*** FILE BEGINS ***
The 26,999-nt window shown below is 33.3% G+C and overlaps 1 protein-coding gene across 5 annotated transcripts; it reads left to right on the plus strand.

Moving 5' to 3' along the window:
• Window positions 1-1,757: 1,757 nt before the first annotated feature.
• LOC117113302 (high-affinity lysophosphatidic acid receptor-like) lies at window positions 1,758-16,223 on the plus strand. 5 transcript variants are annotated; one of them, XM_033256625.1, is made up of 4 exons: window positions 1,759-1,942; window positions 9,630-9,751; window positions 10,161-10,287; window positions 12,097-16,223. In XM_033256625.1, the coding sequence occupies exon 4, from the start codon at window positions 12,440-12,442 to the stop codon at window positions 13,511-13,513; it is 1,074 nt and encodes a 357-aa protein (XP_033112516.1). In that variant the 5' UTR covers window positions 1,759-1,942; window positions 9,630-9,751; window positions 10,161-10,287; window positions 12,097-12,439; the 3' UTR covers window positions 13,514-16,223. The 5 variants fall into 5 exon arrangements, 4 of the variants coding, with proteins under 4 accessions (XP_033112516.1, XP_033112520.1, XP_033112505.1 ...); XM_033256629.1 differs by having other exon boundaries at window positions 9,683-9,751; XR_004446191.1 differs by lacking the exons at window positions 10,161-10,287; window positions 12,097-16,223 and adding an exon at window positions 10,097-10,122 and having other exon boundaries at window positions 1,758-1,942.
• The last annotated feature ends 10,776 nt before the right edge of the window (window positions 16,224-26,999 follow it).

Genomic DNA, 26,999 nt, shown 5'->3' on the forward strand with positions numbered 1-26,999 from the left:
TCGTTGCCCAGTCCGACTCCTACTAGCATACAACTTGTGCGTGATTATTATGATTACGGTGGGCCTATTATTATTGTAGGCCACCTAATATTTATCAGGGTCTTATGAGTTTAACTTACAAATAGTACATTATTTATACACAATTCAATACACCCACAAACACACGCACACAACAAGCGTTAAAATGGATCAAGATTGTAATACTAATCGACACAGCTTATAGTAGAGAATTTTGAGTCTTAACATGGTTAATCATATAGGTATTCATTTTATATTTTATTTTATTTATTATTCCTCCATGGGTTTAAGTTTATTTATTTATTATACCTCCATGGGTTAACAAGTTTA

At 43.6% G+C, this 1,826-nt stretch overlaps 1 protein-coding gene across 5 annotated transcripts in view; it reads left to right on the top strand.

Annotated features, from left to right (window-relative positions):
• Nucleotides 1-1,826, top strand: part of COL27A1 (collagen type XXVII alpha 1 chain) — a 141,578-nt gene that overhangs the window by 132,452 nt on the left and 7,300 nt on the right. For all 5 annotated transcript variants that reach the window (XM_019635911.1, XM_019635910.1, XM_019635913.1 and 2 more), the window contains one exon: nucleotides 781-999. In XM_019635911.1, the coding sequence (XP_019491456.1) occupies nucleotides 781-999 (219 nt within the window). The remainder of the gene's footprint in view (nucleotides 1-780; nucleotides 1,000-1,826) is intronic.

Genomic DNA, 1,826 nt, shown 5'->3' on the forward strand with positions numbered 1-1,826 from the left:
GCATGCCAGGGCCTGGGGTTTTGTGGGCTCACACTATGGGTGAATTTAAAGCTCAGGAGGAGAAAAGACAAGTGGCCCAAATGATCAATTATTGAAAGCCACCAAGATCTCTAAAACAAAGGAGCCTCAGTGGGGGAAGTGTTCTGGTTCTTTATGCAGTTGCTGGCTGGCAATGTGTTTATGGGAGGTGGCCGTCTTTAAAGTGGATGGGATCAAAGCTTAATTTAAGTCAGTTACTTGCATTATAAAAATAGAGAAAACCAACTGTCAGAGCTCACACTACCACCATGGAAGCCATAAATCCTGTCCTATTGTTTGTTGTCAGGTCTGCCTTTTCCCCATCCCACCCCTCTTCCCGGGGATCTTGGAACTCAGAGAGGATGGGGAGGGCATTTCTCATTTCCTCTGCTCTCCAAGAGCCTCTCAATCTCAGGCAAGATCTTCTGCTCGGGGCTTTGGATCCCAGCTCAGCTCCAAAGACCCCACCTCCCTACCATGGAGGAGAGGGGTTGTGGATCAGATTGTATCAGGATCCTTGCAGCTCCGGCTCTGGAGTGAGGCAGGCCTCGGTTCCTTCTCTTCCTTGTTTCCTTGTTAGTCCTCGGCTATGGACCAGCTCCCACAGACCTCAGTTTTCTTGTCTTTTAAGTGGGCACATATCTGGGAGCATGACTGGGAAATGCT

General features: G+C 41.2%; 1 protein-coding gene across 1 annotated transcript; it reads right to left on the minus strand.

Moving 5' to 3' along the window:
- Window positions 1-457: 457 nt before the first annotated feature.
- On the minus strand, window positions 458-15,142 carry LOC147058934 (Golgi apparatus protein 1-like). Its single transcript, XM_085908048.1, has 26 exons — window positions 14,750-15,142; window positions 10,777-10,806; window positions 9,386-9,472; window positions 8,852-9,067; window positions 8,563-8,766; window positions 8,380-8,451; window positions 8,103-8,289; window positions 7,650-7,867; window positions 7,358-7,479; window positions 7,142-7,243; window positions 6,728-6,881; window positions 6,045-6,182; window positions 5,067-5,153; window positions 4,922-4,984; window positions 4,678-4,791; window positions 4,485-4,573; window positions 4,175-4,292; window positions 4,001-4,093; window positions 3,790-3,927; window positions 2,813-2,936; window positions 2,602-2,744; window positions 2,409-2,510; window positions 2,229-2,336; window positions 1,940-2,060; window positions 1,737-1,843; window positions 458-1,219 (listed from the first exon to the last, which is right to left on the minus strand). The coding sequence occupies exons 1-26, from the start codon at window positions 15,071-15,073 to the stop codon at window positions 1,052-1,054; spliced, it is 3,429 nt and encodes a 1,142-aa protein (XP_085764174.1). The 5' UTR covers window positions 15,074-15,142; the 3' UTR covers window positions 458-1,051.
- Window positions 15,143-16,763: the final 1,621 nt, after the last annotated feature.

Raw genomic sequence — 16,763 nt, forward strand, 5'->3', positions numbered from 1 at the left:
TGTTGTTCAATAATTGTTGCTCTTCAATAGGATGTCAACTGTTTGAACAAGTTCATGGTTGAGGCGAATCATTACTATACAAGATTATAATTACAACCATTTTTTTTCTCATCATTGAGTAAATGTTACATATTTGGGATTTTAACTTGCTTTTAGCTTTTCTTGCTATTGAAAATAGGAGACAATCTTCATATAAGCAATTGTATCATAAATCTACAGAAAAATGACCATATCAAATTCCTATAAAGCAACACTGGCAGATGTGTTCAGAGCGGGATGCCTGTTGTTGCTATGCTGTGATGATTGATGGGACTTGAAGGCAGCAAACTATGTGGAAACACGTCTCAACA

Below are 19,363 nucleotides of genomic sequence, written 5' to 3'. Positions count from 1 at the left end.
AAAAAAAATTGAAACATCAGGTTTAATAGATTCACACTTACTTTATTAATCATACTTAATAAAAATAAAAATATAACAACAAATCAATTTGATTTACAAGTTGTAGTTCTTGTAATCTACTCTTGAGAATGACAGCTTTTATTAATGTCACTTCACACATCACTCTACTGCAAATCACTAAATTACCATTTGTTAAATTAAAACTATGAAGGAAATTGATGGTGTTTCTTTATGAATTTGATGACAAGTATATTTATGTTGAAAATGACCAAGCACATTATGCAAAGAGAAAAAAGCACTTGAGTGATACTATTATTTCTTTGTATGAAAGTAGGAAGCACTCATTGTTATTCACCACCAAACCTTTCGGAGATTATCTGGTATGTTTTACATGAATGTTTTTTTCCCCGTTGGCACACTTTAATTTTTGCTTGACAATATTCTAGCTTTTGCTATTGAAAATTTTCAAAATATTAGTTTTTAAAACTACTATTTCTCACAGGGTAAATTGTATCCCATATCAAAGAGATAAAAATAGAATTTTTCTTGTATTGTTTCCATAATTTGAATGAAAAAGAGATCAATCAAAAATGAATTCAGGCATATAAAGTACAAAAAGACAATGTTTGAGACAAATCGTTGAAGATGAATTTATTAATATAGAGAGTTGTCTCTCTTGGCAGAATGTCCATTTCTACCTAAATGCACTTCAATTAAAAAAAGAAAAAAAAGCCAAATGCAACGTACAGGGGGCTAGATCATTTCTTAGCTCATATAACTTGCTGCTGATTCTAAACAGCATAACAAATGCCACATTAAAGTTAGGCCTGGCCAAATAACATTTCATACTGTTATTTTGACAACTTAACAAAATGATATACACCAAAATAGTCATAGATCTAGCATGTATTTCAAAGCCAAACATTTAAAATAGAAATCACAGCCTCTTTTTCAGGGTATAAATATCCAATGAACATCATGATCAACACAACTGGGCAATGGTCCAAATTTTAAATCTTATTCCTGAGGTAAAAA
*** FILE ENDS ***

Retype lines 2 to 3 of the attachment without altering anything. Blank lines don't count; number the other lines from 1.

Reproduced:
Moving 5' to 3' along the window:
• Window positions 1-1,757: 1,757 nt before the first annotated feature.